Lately I’ve found myself drawn to the biography section of the Providence Public Library. Think of it! Truman, Marechal Foch, Thomas Cranmer, Napoleon, Cleopatra, Nellie Bly, all side by side.

Recently I read two biographies in a single weekend: one of Edna St. Vincent Millay (“Restless Spirit,” by Miriam Gurko), and “O Rare Don Marquis!” by Edward Anthony.

By Sunday evening I was sad and thoughtful.

Biographies generally end with the death of the protagonist. These two were no exception. Millay loved life and dreaded death, so the account of her death at the age of fifty-eight (very soon after the death of her beloved husband) was very saddening. Marquis saw much death in his life – his two children, both of his wives – and died young himself, of a stroke, at fifty-nine years of age.

I’m fifty-five. Maybe you can see where I’m going with this.

Millay was the spirit of her age. She wrote tons of lyric poetry, in traditional meter and rhyme; she lived in Greenwich Village and associated with all kinds of people; she was a feminist ahead of her time. Her poetry is memorable, and still anthologized. I find that I know lots of her poetry by heart, even now.

Is she still taught at all? Does anyone still read her?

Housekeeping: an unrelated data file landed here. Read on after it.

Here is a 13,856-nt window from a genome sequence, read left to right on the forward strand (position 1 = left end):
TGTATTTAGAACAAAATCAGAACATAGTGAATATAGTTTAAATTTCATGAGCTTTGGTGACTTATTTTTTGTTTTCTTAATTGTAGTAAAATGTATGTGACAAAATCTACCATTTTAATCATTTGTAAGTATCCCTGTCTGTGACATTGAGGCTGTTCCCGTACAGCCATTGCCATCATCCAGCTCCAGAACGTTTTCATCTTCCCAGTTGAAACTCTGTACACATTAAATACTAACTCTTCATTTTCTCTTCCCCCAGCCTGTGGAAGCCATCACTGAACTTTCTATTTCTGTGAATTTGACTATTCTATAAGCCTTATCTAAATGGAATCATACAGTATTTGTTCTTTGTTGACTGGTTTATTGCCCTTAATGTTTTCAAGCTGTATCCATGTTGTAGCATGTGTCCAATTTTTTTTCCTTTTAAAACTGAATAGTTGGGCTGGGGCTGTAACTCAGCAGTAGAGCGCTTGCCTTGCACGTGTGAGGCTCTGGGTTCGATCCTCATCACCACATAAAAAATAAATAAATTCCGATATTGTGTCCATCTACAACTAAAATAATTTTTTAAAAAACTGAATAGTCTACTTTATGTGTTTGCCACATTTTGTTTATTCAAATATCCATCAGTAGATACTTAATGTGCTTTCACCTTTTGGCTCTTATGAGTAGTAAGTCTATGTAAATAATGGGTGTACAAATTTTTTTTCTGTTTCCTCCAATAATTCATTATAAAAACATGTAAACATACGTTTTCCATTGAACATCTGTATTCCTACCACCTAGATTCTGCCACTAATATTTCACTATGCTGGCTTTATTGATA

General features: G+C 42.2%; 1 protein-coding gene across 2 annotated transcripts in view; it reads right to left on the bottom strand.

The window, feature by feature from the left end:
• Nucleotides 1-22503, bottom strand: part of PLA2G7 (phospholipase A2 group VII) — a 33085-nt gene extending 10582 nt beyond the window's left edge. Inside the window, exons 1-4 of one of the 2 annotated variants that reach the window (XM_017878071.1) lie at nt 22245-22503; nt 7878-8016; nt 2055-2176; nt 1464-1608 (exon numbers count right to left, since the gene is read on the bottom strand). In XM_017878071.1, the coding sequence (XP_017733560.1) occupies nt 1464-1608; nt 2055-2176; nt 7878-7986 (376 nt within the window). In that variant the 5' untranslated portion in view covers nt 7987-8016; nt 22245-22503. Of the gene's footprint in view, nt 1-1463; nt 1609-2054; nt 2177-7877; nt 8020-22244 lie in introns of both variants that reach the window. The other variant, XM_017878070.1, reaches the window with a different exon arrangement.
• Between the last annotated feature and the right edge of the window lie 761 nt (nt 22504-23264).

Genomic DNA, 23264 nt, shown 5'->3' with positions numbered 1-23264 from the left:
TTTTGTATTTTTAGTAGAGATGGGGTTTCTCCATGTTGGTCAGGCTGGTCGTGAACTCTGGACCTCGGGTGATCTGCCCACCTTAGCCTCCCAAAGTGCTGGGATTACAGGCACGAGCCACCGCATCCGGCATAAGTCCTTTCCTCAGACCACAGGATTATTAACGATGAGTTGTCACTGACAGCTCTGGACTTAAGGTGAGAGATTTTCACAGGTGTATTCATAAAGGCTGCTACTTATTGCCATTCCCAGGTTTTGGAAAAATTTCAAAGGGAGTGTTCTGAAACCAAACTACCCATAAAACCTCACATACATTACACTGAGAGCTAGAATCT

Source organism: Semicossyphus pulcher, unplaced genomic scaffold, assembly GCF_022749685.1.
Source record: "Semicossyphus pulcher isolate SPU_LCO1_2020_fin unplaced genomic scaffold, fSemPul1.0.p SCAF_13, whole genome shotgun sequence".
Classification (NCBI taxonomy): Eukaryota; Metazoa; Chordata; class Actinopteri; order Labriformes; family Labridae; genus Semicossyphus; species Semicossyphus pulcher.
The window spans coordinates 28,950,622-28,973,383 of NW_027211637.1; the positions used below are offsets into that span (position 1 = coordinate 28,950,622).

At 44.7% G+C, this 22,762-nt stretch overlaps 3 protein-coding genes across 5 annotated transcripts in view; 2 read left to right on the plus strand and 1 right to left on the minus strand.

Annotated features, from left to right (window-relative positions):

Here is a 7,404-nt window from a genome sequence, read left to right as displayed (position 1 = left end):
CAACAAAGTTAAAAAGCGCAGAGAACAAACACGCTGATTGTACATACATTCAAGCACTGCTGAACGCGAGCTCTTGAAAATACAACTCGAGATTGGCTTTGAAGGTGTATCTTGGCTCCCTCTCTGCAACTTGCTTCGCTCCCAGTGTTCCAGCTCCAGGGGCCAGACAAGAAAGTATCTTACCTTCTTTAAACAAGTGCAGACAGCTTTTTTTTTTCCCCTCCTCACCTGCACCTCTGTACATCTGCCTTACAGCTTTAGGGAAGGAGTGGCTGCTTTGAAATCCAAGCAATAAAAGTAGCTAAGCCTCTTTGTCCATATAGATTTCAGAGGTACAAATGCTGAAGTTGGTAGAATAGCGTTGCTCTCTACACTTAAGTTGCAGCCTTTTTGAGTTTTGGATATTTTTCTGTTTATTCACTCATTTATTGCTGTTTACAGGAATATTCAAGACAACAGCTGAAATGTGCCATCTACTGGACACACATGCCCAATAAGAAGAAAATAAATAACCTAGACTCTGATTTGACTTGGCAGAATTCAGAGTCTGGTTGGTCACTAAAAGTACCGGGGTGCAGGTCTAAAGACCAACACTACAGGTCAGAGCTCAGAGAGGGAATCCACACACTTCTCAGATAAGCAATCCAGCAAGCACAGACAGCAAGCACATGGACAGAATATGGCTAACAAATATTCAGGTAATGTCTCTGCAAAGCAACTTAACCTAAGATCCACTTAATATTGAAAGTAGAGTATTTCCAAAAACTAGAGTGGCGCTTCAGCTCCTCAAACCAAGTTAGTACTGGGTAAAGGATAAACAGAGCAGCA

Marquis was a newspaper columnist. He created characters: the Old Soak, an alcoholic managing to get by during Prohibition; Hermione, a fashionable intellectual; Archy, a cockroach who’d been a free-verse poet in a previous life; and Mehitabel, an alley cat who claimed she’d been Cleopatra in a previous life.

Marquis wanted to be remembered for his serious verse, and his plays.

He is remembered to this day for Archy and Mehitabel.

He foresaw this, and dreaded it. He did not want to be remembered for two comic characters he’d created: a literary cockroach, and a cat who was a lady in spite of everything.

And yet, to this day, these are his books that are remembered.

There are lessons to be learned from biographies, if you know where to look for them.

About Loren Williams
Gay, partnered, living in Providence, working at a local university. Loves: books, movies, TV. Comments and recriminations can be sent to

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